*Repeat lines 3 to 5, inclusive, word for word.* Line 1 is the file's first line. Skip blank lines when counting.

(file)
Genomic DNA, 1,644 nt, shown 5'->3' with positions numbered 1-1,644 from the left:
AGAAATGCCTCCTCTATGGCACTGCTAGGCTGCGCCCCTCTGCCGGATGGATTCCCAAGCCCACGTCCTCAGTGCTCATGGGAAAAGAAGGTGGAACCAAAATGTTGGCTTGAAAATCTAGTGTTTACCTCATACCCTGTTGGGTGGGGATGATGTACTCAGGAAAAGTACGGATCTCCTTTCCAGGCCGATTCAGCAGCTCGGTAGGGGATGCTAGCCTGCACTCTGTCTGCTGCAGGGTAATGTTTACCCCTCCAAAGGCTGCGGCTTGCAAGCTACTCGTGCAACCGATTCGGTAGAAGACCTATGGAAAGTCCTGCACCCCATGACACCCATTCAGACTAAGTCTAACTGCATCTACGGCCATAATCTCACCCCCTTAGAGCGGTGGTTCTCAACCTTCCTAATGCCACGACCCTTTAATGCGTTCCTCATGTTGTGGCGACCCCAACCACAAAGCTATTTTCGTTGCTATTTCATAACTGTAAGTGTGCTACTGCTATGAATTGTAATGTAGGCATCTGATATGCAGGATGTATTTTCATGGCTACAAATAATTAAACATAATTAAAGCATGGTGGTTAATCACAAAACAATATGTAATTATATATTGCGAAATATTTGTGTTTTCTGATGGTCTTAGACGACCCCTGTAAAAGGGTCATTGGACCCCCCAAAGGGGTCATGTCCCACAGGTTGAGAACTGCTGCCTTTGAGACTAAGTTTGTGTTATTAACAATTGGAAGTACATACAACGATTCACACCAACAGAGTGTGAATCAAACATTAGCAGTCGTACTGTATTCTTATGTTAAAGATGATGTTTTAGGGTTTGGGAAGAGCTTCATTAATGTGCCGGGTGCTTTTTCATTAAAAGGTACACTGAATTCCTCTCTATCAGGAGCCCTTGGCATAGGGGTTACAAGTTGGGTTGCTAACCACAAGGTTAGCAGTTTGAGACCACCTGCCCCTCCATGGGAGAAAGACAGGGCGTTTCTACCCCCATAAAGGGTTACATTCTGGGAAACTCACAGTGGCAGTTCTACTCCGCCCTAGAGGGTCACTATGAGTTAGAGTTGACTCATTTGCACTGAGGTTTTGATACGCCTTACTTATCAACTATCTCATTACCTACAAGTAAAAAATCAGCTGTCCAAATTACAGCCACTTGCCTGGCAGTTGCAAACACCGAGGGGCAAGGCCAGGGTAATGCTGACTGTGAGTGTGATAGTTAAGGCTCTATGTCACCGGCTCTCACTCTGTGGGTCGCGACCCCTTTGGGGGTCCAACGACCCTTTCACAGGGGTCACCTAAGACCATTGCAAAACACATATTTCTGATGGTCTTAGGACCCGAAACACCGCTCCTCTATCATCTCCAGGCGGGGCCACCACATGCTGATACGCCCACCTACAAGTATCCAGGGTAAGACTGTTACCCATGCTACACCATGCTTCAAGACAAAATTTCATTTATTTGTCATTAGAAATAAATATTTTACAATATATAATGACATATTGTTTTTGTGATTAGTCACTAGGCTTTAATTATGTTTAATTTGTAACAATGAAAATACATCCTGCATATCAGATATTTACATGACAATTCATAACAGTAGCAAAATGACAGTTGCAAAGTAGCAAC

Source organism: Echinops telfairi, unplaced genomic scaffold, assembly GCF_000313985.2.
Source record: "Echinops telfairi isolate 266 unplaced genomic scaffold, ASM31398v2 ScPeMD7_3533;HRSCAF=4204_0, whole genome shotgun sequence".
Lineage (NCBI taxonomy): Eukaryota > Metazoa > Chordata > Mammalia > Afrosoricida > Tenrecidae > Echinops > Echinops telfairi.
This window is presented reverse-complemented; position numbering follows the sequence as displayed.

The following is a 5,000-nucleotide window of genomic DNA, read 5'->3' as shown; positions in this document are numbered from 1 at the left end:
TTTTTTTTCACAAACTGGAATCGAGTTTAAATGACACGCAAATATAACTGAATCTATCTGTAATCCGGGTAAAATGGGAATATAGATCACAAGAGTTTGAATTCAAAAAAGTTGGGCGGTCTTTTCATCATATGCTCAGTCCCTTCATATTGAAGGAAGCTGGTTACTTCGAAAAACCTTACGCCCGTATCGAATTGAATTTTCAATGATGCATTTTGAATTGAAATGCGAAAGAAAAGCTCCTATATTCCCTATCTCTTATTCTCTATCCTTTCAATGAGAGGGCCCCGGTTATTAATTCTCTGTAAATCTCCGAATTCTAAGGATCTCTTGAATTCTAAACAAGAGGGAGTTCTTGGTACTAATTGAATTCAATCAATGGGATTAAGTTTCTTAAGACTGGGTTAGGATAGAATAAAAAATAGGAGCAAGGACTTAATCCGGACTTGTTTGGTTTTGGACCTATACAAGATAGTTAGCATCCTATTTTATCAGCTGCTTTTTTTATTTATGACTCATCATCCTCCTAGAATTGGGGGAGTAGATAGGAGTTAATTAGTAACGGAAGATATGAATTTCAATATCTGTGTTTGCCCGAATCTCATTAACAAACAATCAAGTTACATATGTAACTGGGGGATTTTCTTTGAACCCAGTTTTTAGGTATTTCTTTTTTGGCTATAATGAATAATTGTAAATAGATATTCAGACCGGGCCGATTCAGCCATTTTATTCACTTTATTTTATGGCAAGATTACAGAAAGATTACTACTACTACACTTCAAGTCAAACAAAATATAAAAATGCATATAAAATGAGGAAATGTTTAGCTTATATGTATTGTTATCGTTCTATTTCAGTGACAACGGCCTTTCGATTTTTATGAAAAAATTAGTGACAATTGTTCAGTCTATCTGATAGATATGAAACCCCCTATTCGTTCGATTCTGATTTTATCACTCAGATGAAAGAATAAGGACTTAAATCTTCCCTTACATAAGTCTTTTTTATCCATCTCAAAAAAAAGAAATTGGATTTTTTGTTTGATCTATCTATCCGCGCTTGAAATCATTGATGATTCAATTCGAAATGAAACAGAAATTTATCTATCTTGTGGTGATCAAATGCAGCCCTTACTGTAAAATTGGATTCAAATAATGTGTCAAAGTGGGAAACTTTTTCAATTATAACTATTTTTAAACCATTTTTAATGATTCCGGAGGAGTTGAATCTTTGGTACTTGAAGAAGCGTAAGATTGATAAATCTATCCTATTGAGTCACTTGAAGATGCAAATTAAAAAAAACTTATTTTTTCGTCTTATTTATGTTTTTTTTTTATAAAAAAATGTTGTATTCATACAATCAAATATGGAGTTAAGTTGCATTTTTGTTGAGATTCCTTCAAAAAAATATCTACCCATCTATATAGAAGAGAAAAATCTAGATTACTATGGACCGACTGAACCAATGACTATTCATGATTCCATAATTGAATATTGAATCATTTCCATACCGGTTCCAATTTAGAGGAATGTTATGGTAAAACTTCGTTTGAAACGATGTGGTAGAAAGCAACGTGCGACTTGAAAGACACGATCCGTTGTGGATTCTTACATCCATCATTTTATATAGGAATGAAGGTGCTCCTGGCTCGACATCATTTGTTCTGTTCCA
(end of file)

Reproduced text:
Source organism: Echinops telfairi, unplaced genomic scaffold, assembly GCF_000313985.2.
Source record: "Echinops telfairi isolate 266 unplaced genomic scaffold, ASM31398v2 ScPeMD7_3533;HRSCAF=4204_0, whole genome shotgun sequence".
Lineage (NCBI taxonomy): Eukaryota > Metazoa > Chordata > Mammalia > Afrosoricida > Tenrecidae > Echinops > Echinops telfairi.